I found myself in a constant state of agitation or depression with the climate of our country, the news and what is going on in the world as a result of it. I have started turning the TV off during news broadcasts, reading a good book and cutting down on the amount of political pages in my Facebook news feed. I am finding myself to be calmer and feeling more optimistic about how I feel about the world I live in. Thank you for bringing this “bad habit” of mine to my attention so I could do something about it.
– Deby, Georgetown


Last weekend was an intentional retreat time for me during which I “fasted” from all media input — no films, radio, TV, magazines.  Initially, I noticed a marked increase in my anxiety level.  When I leaned into that anxiety I found an entrenched hyper-vigilance, a need to be fed information in order to maintain what I realized was an illusory sense of control.  When I was able to let that need go, my anxiety decreased markedly and energy was freed up for creative projects.  Come Monday I decided to change my consumption of news, choosing two trusted sources — one for national and world events, the other a Facebook group that keeps me informed about state and local action issues.  I find I’m breathing more deeply and feeling a greater sense of equanimity and agency.

– Deborah, Questa NM


FB is my main source of news and I have been aggressively limiting my time online. Laughter has been a powerful tool for me so when I am approaching news saturation I switch to humorous posts.

– Kate, Philadelphia PA


I found that I was using the echo chamber of Facebook for getting much of my news, in the form of posts from friends with links to eye-catching, valid news stories from reputable sources. However, it felt like mixing business and pleasure; I found that I was turning to Facebook more for staying up to date on the news and interesting-sounding political articles than for staying up to date with friends, and because the news link posts would catch me off guard, I felt powerless to resist clicking on them. I have disabled my Facebook account indefinitely, and feel so much more clarity and control and focus than before.  It allows me to consciously choose when to look at news stories.

– Kate, Nashville TN


I’m quarantining myself from going on-line before noon and after 7:00 in the evening. It makes a difference not just during those chunks of time; it interrupts my whole addictive relationship with the Internet. The necessity of “checking” for postings and action items Right Now is smoothed into the flow of a day that makes sense on its own terms. Then my political responsibilities can be added to that flow — with boundaries. Also, even within “allowed” time, I have boundaries. When I’ve been out of the house and first come home, there’s that synapse that fires – check the Internet. Even though that synapse still fires, I don’t let it have a one-to-one cause-effect relationship. My discipline is to do at least three other things first, whether it be to put away the laundry, clean up the kitchen, phone my sister . . . Anything other than reinforce the Pavlov’s dog stimulus response of Walk In, Go Online. This has to do with more than the news, but titrating my news to a sane level is definitely at the core of it.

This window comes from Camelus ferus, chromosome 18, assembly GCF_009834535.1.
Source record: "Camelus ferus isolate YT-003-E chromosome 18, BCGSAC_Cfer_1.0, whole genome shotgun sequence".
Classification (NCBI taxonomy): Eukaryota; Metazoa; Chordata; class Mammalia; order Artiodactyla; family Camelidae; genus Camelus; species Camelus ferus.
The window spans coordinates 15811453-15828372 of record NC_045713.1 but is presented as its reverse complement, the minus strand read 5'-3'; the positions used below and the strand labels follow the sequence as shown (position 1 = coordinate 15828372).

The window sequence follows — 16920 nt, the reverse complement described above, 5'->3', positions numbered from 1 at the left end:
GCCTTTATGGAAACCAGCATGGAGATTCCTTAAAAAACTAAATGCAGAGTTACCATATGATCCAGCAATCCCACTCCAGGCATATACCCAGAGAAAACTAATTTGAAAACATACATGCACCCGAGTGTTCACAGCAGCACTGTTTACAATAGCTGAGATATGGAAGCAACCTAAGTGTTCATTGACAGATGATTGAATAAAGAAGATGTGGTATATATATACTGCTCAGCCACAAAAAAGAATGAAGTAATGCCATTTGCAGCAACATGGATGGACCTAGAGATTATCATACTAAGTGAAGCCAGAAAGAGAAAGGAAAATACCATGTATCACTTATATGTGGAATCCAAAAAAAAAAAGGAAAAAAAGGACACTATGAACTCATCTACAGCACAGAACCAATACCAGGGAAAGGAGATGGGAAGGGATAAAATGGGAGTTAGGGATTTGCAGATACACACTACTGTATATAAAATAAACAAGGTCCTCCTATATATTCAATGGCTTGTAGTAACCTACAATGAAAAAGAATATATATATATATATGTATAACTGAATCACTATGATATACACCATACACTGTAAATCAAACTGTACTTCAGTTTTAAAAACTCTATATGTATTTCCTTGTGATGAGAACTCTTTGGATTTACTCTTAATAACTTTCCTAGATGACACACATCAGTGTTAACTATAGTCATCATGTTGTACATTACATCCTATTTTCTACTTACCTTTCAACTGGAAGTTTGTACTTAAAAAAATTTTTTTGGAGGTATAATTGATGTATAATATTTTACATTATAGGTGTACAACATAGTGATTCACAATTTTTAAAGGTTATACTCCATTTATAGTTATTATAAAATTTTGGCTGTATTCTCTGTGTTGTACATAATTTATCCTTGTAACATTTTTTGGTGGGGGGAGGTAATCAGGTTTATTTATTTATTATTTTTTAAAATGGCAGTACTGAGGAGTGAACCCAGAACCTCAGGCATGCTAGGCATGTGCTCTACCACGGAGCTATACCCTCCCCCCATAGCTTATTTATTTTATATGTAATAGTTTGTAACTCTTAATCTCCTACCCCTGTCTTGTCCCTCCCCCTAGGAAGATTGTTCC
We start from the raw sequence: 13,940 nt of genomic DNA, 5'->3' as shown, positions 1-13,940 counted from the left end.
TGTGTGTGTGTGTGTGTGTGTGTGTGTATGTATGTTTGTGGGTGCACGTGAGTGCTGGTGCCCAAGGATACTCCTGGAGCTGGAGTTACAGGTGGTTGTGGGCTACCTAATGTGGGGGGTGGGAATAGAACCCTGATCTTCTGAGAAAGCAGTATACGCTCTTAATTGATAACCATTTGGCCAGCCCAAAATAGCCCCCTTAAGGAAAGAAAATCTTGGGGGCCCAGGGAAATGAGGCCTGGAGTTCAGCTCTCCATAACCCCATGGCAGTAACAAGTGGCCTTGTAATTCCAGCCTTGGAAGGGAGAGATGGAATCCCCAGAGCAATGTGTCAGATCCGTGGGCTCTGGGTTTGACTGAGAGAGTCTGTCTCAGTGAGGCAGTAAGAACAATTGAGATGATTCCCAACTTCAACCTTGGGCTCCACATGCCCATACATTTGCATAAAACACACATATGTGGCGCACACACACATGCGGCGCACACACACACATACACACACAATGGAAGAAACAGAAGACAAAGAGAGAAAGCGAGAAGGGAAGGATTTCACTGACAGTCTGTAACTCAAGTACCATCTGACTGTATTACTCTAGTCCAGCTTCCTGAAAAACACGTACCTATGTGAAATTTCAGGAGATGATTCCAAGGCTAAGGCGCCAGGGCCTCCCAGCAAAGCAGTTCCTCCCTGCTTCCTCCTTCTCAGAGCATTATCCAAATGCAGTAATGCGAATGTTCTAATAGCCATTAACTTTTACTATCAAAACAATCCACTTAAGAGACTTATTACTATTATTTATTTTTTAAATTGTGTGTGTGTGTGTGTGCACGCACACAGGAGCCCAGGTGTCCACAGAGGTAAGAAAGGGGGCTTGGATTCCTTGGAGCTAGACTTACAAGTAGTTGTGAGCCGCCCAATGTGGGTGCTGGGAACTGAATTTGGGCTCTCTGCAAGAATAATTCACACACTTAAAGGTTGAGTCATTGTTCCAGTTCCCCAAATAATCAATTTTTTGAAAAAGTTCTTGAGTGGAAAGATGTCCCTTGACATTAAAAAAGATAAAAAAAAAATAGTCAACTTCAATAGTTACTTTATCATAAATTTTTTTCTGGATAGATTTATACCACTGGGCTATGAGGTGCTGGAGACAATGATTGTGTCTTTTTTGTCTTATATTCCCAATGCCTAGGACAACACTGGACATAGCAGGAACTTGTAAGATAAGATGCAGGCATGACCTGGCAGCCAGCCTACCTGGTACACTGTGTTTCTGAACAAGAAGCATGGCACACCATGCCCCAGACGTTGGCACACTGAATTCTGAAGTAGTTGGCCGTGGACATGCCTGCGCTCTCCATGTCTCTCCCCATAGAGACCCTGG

– Nancy-Laurel, Jacksonville  FL


Since reading your list I’ve been more deliberate about listening to radio news when I wake up – just a bit and then turn it off, as it is very short, sharp, superficial stuff at that time of day. The less the better. And then I sit in meditation for 10 minutes. A lot of my other news I get through Facebook friends who spend more time than I do seeking out positive and interesting stories, so they feed me differently. I avoid ‘Ain’t it awful’ news as it does nothing for me and it makes no positive difference if I heed it or not. I occasionally read one newspaper but am careful to underdo it. This all makes me feel I ‘don’t know what’s going on’, but that’s a risk I’m prepared to take!

– Liz, Oxford England


I have been trying to avoid news late in the evening since it makes me wake up thinking about it.  I read that if we stay in a state of constant frenzy and outrage, our brains will turn down the outrage to protect us and we will start to adapt. The things going on today will start to seem “normal.”  Yikes… enough to convince me to take breaks!  Thanks for these reminders.

– Ginger, Colton NY


I do have trusted news sources and I often share articles.  Before I share on Facebook, I always look at the source.  If I receive email from someone I don’t trust or it duplicates, then I’ll unsubscribe.

– Deb, Rossmoor, CA


I don’t own a TV or computer, and I don’t watch TV on my smartphone. Whenever listening to the radio, I change the station if sensational or silly non-news comes on. On Facebook, I skip over political posts that are fear-based, mean-spirited, dubious, or irrelevant. It’s not always easy, and you can’t “unsee” certain photos or headlines. But I don’t want to ‘unfriend’ people just because they’re getting pulled in.

– Cynthia, Albany NY